Pack IDEAs Faculty Spotlight: Joy Gaston Gayles, Ph.D.

NC State College of Education Professor Joy Gaston Gayles

In each edition of Pack IDEAs (Inclusion, Diversity, Equity, and Access), a newsletter released by the NC State College of Education Change Agent Task Force, we highlight faculty, students and alumni who have expertise and experiences that align with advancing diversity, equity, and inclusion (DEI) within the college. In becoming an anti-racist college community, we must deepen our commitment to creating and sustaining a healthy teaching and learning community that uplifts the humanity of all people, but especially Black, Indigenous and people of color, who due to structural inequities are marginalized in education and society. The spotlight feature offers a counternarrative that celebrates and showcases the brilliance of individuals within our college community.

Joy Gaston Gayles, Ph.D.
University Faculty Scholar
Professor of Higher Education and Program Coordinator
Senior Advisor for Advancing Diversity, Equity, and Inclusion

How long have you been a faculty member at NC State? I have been a faculty member at NC State University since 2007. Prior to my appointment here, I was a faculty member at Florida State University for five years.

Why are diversity, equity, and inclusion in education important to you? Growing up in a working-class family and as a Black woman, first-generation college student, I experienced a lot of microaggressions, systemic oppression, barriers and so many other forms of discrimination at all levels over the course of my life and even now. So these issues have always been important to me, even when I didn’t have the language to express what was happening and why. I just always knew that it didn’t feel right and wanted to do something about it so that it wouldn’t negatively impact me or anyone else. Because of my experiences and those of so many others in this country, I am forever committed to doing the work and getting into good trouble to advance equity and justice in education and society.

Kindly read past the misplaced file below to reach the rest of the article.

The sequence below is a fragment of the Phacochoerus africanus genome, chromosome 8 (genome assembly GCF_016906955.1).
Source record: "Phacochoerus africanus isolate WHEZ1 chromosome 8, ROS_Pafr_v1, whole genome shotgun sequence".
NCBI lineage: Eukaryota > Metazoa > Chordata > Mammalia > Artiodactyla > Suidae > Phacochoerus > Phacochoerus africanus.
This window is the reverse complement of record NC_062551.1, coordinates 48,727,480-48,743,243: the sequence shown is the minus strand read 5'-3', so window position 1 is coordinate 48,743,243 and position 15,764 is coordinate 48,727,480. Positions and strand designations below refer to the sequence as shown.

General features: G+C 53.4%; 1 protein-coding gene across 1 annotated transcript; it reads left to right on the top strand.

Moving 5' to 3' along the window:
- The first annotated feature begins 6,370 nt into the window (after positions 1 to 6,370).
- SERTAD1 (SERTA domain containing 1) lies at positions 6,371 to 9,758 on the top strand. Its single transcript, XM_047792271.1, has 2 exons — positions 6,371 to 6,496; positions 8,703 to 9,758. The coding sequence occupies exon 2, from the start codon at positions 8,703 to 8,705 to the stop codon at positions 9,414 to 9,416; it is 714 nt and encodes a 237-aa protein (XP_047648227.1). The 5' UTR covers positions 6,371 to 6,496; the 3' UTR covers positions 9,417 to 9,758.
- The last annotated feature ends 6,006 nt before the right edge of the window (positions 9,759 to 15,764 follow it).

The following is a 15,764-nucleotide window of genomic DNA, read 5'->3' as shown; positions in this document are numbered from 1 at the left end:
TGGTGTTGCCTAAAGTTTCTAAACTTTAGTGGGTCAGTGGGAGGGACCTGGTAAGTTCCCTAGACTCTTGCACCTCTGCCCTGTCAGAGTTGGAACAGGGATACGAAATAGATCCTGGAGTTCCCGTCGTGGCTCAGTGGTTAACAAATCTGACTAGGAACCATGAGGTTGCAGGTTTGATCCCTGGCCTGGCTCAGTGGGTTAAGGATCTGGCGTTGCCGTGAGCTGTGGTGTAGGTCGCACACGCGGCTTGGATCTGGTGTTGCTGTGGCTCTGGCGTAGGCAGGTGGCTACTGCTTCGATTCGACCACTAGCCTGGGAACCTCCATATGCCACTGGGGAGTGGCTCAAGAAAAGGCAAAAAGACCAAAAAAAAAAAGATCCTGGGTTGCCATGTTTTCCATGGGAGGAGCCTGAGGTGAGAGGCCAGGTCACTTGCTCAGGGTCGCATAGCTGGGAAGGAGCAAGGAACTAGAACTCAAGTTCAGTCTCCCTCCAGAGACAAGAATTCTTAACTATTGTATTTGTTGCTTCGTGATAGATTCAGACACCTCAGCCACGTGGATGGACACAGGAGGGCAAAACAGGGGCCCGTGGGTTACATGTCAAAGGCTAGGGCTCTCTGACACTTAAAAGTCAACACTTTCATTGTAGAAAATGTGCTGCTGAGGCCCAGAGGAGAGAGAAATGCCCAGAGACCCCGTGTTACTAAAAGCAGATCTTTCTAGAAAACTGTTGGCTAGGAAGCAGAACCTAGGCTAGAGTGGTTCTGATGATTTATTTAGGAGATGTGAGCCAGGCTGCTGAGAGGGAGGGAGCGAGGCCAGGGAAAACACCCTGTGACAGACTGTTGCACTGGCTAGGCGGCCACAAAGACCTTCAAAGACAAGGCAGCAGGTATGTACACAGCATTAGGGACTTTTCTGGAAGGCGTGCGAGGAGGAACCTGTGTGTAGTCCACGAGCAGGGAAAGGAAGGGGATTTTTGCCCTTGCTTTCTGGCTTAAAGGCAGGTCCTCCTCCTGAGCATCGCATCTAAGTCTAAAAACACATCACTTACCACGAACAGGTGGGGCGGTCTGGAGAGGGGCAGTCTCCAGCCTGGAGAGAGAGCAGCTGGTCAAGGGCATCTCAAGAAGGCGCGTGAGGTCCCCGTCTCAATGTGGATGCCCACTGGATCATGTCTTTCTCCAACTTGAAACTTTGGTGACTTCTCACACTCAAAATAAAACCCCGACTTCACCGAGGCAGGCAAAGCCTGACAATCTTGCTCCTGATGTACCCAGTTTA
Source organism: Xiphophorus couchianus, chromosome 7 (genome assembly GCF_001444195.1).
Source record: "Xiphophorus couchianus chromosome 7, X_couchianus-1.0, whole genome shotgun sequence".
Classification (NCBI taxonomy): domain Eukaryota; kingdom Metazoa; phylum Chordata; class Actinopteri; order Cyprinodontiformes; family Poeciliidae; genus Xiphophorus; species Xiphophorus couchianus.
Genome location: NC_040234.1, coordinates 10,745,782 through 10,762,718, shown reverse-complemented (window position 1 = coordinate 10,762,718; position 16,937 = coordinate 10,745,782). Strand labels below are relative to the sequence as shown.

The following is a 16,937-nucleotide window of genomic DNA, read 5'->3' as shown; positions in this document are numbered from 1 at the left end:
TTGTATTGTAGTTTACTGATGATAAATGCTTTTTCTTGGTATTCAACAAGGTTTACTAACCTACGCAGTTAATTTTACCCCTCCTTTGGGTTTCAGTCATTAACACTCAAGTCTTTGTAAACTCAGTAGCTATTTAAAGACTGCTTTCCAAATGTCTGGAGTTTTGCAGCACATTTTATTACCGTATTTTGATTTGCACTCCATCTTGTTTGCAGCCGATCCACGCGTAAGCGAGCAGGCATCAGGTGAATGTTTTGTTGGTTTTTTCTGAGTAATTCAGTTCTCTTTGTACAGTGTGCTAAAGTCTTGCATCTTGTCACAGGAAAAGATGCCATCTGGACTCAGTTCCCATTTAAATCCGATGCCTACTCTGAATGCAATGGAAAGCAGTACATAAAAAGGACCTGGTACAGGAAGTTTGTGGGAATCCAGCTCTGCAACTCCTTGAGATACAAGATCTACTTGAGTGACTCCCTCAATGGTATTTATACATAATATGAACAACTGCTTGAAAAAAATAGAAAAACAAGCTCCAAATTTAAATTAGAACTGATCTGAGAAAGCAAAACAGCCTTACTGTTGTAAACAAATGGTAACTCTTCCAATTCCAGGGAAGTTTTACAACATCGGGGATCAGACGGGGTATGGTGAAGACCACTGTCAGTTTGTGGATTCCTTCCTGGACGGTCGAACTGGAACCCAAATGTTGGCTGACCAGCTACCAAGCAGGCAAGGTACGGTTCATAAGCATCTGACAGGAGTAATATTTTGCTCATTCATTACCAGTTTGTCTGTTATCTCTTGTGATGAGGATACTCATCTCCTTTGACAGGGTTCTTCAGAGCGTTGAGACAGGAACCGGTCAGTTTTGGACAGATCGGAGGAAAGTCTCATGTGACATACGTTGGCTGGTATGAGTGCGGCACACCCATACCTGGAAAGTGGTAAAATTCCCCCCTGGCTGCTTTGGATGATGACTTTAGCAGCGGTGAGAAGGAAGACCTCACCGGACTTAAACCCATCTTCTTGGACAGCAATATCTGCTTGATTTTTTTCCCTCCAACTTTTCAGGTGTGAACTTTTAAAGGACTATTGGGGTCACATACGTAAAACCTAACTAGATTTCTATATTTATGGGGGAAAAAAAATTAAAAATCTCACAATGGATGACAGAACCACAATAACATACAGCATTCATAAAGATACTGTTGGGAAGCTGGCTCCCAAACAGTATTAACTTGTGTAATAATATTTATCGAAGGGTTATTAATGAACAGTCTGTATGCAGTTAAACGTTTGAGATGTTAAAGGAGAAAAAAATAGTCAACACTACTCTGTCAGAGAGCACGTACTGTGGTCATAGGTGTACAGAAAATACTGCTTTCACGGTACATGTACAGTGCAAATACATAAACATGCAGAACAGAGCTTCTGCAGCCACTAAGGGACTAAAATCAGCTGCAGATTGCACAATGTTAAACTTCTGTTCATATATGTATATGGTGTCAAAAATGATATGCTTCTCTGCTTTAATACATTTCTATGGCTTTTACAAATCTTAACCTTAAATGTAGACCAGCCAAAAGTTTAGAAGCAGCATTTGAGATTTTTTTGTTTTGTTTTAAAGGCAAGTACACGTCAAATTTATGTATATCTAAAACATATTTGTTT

Are you currently conducting research around the areas of diversity, equity, and inclusion? If so, tell me a little about your research. Everything I do in my research is undergirded by issues of equity, diversity and social justice. Whether it’s writing about the unfair treatment of student athletes and the misaligned values of intercollegiate athletics and higher education or the experiences of women and underrepresented people of color in STEM fields — the context for the work that I do is usually, if not always, rooted in the fact that these disparities exist because we live in a society that consists of systems, rules, policies, legislation and structures that are inherently designed to privilege certain groups in society and discriminate against and alienate others.

I’m working on a lot of projects now and I’m excited about them all. Two projects are grant-related with a team of scholars at NC State. If funded, we will engage in work to advance women and women of color in STEM fields in the areas of innovation and entrepreneurship. I am also writing a few papers with doctoral students on issues related to social justice and equity — one focusing on allyship and advocacy and another chapter for a book that focuses on mentoring undergraduate Black women in STEM. I’m also hoping to launch a survey project on faculty experiences in conjunction with the National Center for Faculty Development and Diversity.